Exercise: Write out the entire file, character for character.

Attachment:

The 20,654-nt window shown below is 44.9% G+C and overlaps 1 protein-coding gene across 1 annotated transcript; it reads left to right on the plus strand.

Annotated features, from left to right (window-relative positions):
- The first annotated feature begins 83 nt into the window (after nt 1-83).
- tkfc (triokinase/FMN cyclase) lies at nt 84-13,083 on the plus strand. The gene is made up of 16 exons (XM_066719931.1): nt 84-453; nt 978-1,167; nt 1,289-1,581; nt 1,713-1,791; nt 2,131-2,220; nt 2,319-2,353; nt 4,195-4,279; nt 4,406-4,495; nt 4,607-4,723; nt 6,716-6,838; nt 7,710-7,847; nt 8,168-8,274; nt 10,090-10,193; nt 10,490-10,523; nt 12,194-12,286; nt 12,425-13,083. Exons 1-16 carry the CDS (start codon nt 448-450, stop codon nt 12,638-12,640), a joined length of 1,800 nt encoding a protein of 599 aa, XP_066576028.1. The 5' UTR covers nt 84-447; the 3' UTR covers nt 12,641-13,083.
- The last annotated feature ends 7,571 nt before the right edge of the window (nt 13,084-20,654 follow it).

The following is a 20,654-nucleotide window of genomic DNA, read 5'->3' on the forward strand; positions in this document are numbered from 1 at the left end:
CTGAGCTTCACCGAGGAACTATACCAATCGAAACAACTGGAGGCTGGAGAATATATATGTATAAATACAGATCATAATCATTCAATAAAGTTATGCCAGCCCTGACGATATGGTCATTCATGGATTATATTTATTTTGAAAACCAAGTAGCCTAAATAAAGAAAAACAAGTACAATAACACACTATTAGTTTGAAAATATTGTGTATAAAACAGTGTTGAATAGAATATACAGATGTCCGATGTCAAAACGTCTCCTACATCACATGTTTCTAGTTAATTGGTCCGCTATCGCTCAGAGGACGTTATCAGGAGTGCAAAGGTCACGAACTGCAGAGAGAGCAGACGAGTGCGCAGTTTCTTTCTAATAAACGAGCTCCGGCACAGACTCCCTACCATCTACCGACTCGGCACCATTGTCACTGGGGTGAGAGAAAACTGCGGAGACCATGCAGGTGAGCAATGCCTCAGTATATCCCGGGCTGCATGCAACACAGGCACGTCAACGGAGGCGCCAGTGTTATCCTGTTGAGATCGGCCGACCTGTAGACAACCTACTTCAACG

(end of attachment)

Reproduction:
The 20,654-nt window shown below is 44.9% G+C and overlaps 1 protein-coding gene across 1 annotated transcript; it reads left to right on the plus strand.

Annotated features, from left to right (window-relative positions):
- The first annotated feature begins 83 nt into the window (after nt 1-83).
- tkfc (triokinase/FMN cyclase) lies at nt 84-13,083 on the plus strand. The gene is made up of 16 exons (XM_066719931.1): nt 84-453; nt 978-1,167; nt 1,289-1,581; nt 1,713-1,791; nt 2,131-2,220; nt 2,319-2,353; nt 4,195-4,279; nt 4,406-4,495; nt 4,607-4,723; nt 6,716-6,838; nt 7,710-7,847; nt 8,168-8,274; nt 10,090-10,193; nt 10,490-10,523; nt 12,194-12,286; nt 12,425-13,083. Exons 1-16 carry the CDS (start codon nt 448-450, stop codon nt 12,638-12,640), a joined length of 1,800 nt encoding a protein of 599 aa, XP_066576028.1. The 5' UTR covers nt 84-447; the 3' UTR covers nt 12,641-13,083.
- The last annotated feature ends 7,571 nt before the right edge of the window (nt 13,084-20,654 follow it).

The following is a 20,654-nucleotide window of genomic DNA, read 5'->3' on the forward strand; positions in this document are numbered from 1 at the left end:
CTGAGCTTCACCGAGGAACTATACCAATCGAAACAACTGGAGGCTGGAGAATATATATGTATAAATACAGATCATAATCATTCAATAAAGTTATGCCAGCCCTGACGATATGGTCATTCATGGATTATATTTATTTTGAAAACCAAGTAGCCTAAATAAAGAAAAACAAGTACAATAACACACTATTAGTTTGAAAATATTGTGTATAAAACAGTGTTGAATAGAATATACAGATGTCCGATGTCAAAACGTCTCCTACATCACATGTTTCTAGTTAATTGGTCCGCTATCGCTCAGAGGACGTTATCAGGAGTGCAAAGGTCACGAACTGCAGAGAGAGCAGACGAGTGCGCAGTTTCTTTCTAATAAACGAGCTCCGGCACAGACTCCCTACCATCTACCGACTCGGCACCATTGTCACTGGGGTGAGAGAAAACTGCGGAGACCATGCAGGTGAGCAATGCCTCAGTATATCCCGGGCTGCATGCAACACAGGCACGTCAACGGAGGCGCCAGTGTTATCCTGTTGAGATCGGCCGACCTGTAGACAACCTACTTCAACG